Barring some calamitous meltdown on his part, Lt. Gov. Gavin Newsom will become the next governor of California.
Newsom all but locked up the governorship last week when fellow Democrat Antonio Villaraigosa failed to place second in the top-two primary election, allowing Newsom to face a token Republican foe, San Diego businessman John Cox.
On election night, Newsom reiterated the left-of-center agenda he would pursue as governor, to wit:
“Guaranteed health care for all. A ‘Marshall Plan’ for affordable housing. A master plan for aging with dignity. A middle-class workforce strategy. A cradle-to-college promise for the next generation. An all-hands approach to ending child poverty.”
Promising to be “audacious” and “bold,” Newsom declared, “No family should ever lack a roof over their heads. No child should ever be raised below the poverty line. No patient should ever be denied access to basic health care. And no Californian should ever have to choose between the three.”
By happenstance, just two days later, outgoing Gov. Jerry Brown and legislative leaders announced agreement on Brown’s 16th and final state budget, which will take effect on July 1.
The Legislature’s dominant Democrats wanted a budget that would more or less mirror the Newsom agenda and would spend billions more dollars on a wide variety of social services.
Brown, however, stayed true to the fiscal caution he had long espoused, one that limits long-term commitments to expensive new entitlements and socks away more money in reserves to cushion the inevitable economic downturn.
In the final negotiations, he gave a little here and there to grease the squeakiest wheels. He agreed to increase spending on homelessness, for example, but it would be only a third of the $1.5 billion that the state’s mayors had been seeking. And he deflected demands for permanent new spending with some one-time appropriations.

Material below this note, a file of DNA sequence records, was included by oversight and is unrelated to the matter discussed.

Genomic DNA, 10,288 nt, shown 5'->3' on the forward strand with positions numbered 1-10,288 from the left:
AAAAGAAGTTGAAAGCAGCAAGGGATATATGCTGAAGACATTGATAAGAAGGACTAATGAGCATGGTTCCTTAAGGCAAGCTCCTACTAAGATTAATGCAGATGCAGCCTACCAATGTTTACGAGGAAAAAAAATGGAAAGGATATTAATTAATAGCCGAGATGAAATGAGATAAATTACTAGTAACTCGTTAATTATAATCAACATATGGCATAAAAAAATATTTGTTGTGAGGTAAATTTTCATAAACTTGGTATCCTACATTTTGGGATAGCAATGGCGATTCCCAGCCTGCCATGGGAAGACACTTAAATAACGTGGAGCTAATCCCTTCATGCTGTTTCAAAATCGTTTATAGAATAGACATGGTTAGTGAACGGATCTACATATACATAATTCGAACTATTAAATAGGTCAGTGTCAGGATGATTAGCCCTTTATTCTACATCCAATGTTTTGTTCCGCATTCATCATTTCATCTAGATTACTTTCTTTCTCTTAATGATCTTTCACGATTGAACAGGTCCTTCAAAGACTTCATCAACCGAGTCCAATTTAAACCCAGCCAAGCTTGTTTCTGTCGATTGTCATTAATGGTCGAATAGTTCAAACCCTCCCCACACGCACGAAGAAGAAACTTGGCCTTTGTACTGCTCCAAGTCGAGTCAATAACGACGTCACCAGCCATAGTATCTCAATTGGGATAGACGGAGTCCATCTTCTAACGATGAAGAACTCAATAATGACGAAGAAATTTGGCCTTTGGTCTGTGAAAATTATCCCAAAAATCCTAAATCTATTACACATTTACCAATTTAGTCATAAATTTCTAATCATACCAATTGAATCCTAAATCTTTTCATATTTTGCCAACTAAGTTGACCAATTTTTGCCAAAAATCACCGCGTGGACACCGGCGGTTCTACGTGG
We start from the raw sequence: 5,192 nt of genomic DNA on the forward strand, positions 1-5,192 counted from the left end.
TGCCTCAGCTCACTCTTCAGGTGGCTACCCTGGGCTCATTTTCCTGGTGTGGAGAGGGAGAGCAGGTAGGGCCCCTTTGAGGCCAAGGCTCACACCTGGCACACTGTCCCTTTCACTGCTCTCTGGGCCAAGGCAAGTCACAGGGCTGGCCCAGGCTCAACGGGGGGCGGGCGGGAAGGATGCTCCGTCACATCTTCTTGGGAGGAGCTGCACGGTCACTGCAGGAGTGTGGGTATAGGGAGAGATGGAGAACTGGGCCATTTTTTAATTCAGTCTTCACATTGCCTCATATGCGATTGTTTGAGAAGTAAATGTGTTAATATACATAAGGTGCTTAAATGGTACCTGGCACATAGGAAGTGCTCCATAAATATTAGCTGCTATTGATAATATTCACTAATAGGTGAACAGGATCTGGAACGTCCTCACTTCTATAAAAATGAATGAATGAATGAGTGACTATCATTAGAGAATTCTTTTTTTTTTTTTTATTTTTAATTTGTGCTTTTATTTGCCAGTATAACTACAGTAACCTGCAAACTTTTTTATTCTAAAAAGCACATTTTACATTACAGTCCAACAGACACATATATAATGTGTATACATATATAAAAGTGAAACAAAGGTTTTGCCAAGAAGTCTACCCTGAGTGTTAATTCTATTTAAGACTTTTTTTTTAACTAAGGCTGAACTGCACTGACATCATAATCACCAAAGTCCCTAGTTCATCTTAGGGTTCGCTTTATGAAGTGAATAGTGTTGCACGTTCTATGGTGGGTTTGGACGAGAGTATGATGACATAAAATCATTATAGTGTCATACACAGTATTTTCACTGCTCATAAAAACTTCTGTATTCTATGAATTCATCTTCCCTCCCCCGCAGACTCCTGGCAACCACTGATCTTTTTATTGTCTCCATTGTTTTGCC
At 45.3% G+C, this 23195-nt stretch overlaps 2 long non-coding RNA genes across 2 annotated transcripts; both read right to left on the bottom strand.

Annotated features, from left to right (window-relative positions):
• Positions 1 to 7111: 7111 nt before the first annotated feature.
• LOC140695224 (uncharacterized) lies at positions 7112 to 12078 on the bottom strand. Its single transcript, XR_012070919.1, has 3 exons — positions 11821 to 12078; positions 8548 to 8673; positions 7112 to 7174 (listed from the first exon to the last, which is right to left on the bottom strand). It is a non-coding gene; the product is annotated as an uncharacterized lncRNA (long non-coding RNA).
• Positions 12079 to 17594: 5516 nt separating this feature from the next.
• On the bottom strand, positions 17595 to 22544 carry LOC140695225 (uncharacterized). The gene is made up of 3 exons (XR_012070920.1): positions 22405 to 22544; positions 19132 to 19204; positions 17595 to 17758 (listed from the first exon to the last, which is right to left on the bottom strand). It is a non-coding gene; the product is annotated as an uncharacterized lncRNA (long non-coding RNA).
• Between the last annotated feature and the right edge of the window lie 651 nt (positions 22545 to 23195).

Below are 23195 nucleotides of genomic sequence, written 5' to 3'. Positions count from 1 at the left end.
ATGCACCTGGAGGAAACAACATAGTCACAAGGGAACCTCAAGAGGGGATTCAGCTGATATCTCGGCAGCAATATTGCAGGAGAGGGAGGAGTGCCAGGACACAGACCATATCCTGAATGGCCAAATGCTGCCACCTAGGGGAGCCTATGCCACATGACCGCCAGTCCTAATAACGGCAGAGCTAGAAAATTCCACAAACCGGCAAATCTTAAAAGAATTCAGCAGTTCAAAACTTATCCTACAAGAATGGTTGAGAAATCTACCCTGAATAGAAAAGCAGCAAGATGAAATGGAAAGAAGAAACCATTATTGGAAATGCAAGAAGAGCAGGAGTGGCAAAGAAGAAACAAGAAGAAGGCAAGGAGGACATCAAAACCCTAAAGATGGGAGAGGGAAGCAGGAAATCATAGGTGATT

“After detailed discussions, California is on the verge of having another on-time, balanced budget,” said Brown said in announcing the agreement. “From a $27 billion deficit in 2011, the state now enjoys a healthy surplus and a solid rainy day fund.”
The stark contrast between Brown’s fiscal approach and Newsom’s campaign promises is obvious.
Even assuming that California avoids a long-overdue economic downturn, where would Newsom get the immense sums of money that he’d need to deliver his agenda?
Just providing “guaranteed health care for all” would cost at least $100 billion more in taxes on someone, according to analyses of a single-payer measure that passed the Senate before stalling in the Assembly. And that assumes that the federal government, which now pays half of Californians’ $400 billion a year tab for health care, would shift that money into a new state program.
The other items on Newsom’s agenda, such as a “cradle-to-college promise,” would cost untold billions more.
Californians already have one of the nation’s highest state and local tax burdens as a percentage of their personal incomes, coughing up more than $300 billion a year. We have the nation’s highest income and sales tax bites and despite Proposition 13’s limits, hefty property taxes.
We may not be at the breaking point, but paying for Newsom’s promises, especially “guaranteed health care for all,” could increase the burden by 50 percent.
So is he serious, or just blowing election year smoke? And if it’s the former, he should be willing to say who will pay and how much.